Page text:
Strengthening seasonal marine CO2 variations due to increasing atmospheric CO2

Abstract

The increase of atmospheric CO2 (ref. 1) has been predicted to impact the seasonal cycle of inorganic carbon in the global ocean2,3, yet the observational evidence to verify this prediction has been missing. Here, using an observation-based product of the oceanic partial pressure of CO2 (pCO2) covering the past 34 years, we find that the winter-to-summer difference of the pCO2 has increased on average by 2.2 ± 0.4 μatm per decade from 1982 to 2015 poleward of 10° latitude. This is largely in agreement with the trend expected from thermodynamic considerations. Most of the increase stems from the seasonality of the drivers acting on an increasing oceanic pCO2 caused by the uptake of anthropogenic CO2 from the atmosphere. In the high latitudes, the concurrent ocean-acidification-induced changes in the buffer capacity of the ocean enhance this effect. This strengthening of the seasonal winter-to-summer difference pushes the global ocean towards critical thresholds earlier, inducing stress to ocean ecosystems and fisheries4. Our study provides observational evidence for this strengthening seasonal difference in the oceanic carbon cycle on a global scale, illustrating the inevitable consequences of anthropogenic CO2 emissions.

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Fig. 1: Trends in the seasonal difference of sea surface pCO2 1982–2015
Fig. 2: The changing seasonal sea surface pCO2 cycle
Fig. 3: Separation of the five-year mean seasonal cycle of pCO2 into its thermal and non-thermal components
Fig. 4: Regional and zonal mean trends in the winter-minus-summer difference.

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Acknowledgements

We thank J. Marotzke and H. Li from the Max Planck Institute for Meteorology in Hamburg for their comments. P.L. was supported by the Max Planck Society for the Advancement of Science. N.G. was supported by ETH Zürich (Swiss Federal Institute of Technology in Zürich) and by European Union grant 283080 (GEOCARBON). D.C.E.B. was supported by the United Kingdom Shelf Sea Biogeochemistry Blue Carbon project (NE/K00168X/1; funded by the Natural Environment Research Council, the Department for Energy and Climate Change and the Department for Environment, Food and Rural Affairs). K.D.S. was partly supported through the Cluster of Excellence ‘CliSAP’ (EXC177), University of Hamburg, funded through the German Research Foundation (DFG).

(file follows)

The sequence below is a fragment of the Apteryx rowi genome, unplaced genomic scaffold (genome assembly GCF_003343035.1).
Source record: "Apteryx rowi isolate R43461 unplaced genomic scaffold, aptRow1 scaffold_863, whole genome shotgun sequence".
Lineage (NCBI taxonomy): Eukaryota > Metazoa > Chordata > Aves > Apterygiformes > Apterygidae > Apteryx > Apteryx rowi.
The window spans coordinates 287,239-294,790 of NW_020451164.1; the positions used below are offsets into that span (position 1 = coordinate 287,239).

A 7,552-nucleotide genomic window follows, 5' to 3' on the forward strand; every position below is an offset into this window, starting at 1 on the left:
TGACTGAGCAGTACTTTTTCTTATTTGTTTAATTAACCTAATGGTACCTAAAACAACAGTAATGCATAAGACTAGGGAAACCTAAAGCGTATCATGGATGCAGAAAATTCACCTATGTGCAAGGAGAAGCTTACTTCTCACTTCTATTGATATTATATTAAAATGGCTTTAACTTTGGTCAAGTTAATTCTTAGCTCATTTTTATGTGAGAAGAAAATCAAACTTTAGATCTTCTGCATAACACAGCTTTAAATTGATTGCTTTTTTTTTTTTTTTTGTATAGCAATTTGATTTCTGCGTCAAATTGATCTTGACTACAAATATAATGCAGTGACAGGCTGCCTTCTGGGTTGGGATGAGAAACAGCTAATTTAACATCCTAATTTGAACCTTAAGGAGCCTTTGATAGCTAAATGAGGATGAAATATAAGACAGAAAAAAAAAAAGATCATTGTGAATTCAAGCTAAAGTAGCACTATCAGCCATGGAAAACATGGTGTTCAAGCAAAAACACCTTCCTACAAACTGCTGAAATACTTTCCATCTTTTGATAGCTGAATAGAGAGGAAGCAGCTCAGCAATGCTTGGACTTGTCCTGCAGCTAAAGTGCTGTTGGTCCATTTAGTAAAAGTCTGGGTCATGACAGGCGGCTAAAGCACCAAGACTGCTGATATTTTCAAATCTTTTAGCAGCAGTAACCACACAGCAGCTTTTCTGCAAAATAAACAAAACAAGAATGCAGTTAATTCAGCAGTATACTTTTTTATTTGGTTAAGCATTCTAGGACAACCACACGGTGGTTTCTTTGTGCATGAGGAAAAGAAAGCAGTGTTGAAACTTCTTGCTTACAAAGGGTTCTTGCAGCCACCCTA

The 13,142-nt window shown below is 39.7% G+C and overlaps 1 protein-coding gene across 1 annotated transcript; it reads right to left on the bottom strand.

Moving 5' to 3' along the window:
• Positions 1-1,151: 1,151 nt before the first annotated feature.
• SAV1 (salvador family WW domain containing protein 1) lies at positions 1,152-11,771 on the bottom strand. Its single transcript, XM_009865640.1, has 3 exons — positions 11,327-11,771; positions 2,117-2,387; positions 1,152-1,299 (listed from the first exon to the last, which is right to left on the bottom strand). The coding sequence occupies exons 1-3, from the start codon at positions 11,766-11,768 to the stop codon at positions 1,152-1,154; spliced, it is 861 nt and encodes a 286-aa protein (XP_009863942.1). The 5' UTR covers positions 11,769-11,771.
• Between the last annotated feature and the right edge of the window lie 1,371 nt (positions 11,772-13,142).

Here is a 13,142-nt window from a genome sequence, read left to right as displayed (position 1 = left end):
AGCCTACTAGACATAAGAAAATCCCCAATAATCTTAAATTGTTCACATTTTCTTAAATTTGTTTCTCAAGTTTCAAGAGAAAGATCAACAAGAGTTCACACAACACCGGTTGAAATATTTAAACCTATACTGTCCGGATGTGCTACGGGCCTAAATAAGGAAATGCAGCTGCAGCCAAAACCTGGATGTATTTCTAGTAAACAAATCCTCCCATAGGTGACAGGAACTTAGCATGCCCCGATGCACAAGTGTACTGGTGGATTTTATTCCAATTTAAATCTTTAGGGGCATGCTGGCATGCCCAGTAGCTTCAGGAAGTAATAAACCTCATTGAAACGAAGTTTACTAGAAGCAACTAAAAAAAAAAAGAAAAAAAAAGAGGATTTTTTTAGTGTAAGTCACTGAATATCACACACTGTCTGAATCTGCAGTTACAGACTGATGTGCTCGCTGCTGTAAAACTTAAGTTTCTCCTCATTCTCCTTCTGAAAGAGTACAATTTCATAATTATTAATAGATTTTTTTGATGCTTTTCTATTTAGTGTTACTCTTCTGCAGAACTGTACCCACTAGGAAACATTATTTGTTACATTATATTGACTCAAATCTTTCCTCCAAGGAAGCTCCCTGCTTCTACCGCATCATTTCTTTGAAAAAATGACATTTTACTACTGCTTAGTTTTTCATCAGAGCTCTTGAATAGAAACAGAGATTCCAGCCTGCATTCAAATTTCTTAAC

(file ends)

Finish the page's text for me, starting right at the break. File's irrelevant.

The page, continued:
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P.L. and N.G. designed the study with input from D.C.E.B. N.G. and P.L. developed the theoretical framework and wrote the paper together with D.C.E.B., I.S. and K.D.S. P.L. developed the neural network method and performed the analysis, assisted by N.G., I.S. and K.D.S. D.C.E.B. led the SOCAT synthesis effort that underlies this work. All authors discussed the results and implications and commented on the manuscript at all stages.

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Correspondence to Peter Landschützer.

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Supplementary Notes, Supplementary Table 1, Supplementary Figures 1–9 and Supplementary References

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Landschützer, P., Gruber, N., Bakker, D.C.E. et al. Strengthening seasonal marine CO2 variations due to increasing atmospheric CO2. Nature Clim Change 8, 146–150 (2018). https://doi.org/10.1038/s41558-017-0057-x

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